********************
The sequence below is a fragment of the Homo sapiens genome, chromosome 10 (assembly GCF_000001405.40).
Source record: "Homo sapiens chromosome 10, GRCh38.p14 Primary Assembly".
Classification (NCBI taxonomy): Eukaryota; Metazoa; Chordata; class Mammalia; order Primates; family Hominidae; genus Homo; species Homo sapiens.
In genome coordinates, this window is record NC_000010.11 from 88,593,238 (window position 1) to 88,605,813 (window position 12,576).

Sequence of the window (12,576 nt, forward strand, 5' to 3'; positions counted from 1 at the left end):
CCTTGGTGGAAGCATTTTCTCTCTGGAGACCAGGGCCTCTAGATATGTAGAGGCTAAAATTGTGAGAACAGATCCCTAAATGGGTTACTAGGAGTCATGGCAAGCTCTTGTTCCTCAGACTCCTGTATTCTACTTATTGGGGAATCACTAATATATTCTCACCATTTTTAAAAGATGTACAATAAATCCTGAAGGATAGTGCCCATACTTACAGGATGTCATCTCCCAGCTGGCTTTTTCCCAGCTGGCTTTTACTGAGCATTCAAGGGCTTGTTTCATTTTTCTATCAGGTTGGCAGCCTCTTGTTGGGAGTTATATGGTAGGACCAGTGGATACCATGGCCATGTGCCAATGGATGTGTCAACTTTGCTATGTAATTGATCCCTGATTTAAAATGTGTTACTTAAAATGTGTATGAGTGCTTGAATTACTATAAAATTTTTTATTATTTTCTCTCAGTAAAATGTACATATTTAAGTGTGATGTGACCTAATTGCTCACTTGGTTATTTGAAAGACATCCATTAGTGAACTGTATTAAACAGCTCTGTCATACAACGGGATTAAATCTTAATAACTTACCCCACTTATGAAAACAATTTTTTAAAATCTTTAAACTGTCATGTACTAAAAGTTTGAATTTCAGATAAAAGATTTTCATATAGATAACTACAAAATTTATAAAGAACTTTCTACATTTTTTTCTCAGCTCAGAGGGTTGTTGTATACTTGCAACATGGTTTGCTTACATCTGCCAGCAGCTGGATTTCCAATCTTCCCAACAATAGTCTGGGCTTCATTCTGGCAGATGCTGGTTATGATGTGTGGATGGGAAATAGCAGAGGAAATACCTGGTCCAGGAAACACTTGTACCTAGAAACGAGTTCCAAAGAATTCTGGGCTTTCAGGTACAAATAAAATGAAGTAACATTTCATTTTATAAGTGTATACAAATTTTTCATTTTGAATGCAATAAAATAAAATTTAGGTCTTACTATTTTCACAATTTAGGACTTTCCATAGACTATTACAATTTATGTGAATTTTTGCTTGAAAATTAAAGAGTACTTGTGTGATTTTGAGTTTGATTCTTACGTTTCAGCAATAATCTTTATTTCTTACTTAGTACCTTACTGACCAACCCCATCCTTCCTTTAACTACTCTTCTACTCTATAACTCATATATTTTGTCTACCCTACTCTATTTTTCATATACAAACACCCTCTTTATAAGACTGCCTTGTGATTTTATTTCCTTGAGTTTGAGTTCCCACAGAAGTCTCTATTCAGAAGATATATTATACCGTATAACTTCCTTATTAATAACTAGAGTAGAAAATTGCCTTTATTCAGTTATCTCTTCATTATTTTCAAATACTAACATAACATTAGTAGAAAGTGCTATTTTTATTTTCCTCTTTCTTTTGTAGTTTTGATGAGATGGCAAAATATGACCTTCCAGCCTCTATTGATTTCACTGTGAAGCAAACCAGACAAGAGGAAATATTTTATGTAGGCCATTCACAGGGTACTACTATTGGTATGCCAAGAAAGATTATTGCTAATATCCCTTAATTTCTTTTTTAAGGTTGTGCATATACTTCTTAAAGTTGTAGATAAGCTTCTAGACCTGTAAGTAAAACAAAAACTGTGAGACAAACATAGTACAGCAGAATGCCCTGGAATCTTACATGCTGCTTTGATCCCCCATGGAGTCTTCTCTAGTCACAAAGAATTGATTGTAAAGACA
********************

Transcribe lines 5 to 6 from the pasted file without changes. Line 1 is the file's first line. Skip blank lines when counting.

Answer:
Sequence of the window (12,576 nt, forward strand, 5' to 3'; positions counted from 1 at the left end):
CCTTGGTGGAAGCATTTTCTCTCTGGAGACCAGGGCCTCTAGATATGTAGAGGCTAAAATTGTGAGAACAGATCCCTAAATGGGTTACTAGGAGTCATGGCAAGCTCTTGTTCCTCAGACTCCTGTATTCTACTTATTGGGGAATCACTAATATATTCTCACCATTTTTAAAAGATGTACAATAAATCCTGAAGGATAGTGCCCATACTTACAGGATGTCATCTCCCAGCTGGCTTTTTCCCAGCTGGCTTTTACTGAGCATTCAAGGGCTTGTTTCATTTTTCTATCAGGTTGGCAGCCTCTTGTTGGGAGTTATATGGTAGGACCAGTGGATACCATGGCCATGTGCCAATGGATGTGTCAACTTTGCTATGTAATTGATCCCTGATTTAAAATGTGTTACTTAAAATGTGTATGAGTGCTTGAATTACTATAAAATTTTTTATTATTTTCTCTCAGTAAAATGTACATATTTAAGTGTGATGTGACCTAATTGCTCACTTGGTTATTTGAAAGACATCCATTAGTGAACTGTATTAAACAGCTCTGTCATACAACGGGATTAAATCTTAATAACTTACCCCACTTATGAAAACAATTTTTTAAAATCTTTAAACTGTCATGTACTAAAAGTTTGAATTTCAGATAAAAGATTTTCATATAGATAACTACAAAATTTATAAAGAACTTTCTACATTTTTTTCTCAGCTCAGAGGGTTGTTGTATACTTGCAACATGGTTTGCTTACATCTGCCAGCAGCTGGATTTCCAATCTTCCCAACAATAGTCTGGGCTTCATTCTGGCAGATGCTGGTTATGATGTGTGGATGGGAAATAGCAGAGGAAATACCTGGTCCAGGAAACACTTGTACCTAGAAACGAGTTCCAAAGAATTCTGGGCTTTCAGGTACAAATAAAATGAAGTAACATTTCATTTTATAAGTGTATACAAATTTTTCATTTTGAATGCAATAAAATAAAATTTAGGTCTTACTATTTTCACAATTTAGGACTTTCCATAGACTATTACAATTTATGTGAATTTTTGCTTGAAAATTAAAGAGTACTTGTGTGATTTTGAGTTTGATTCTTACGTTTCAGCAATAATCTTTATTTCTTACTTAGTACCTTACTGACCAACCCCATCCTTCCTTTAACTACTCTTCTACTCTATAACTCATATATTTTGTCTACCCTACTCTATTTTTCATATACAAACACCCTCTTTATAAGACTGCCTTGTGATTTTATTTCCTTGAGTTTGAGTTCCCACAGAAGTCTCTATTCAGAAGATATATTATACCGTATAACTTCCTTATTAATAACTAGAGTAGAAAATTGCCTTTATTCAGTTATCTCTTCATTATTTTCAAATACTAACATAACATTAGTAGAAAGTGCTATTTTTATTTTCCTCTTTCTTTTGTAGTTTTGATGAGATGGCAAAATATGACCTTCCAGCCTCTATTGATTTCACTGTGAAGCAAACCAGACAAGAGGAAATATTTTATGTAGGCCATTCACAGGGTACTACTATTGGTATGCCAAGAAAGATTATTGCTAATATCCCTTAATTTCTTTTTTAAGGTTGTGCATATACTTCTTAAAGTTGTAGATAAGCTTCTAGACCTGTAAGTAAAACAAAAACTGTGAGACAAACATAGTACAGCAGAATGCCCTGGAATCTTACATGCTGCTTTGATCCCCCATGGAGTCTTCTCTAGTCACAAAGAATTGATTGTAAAGACA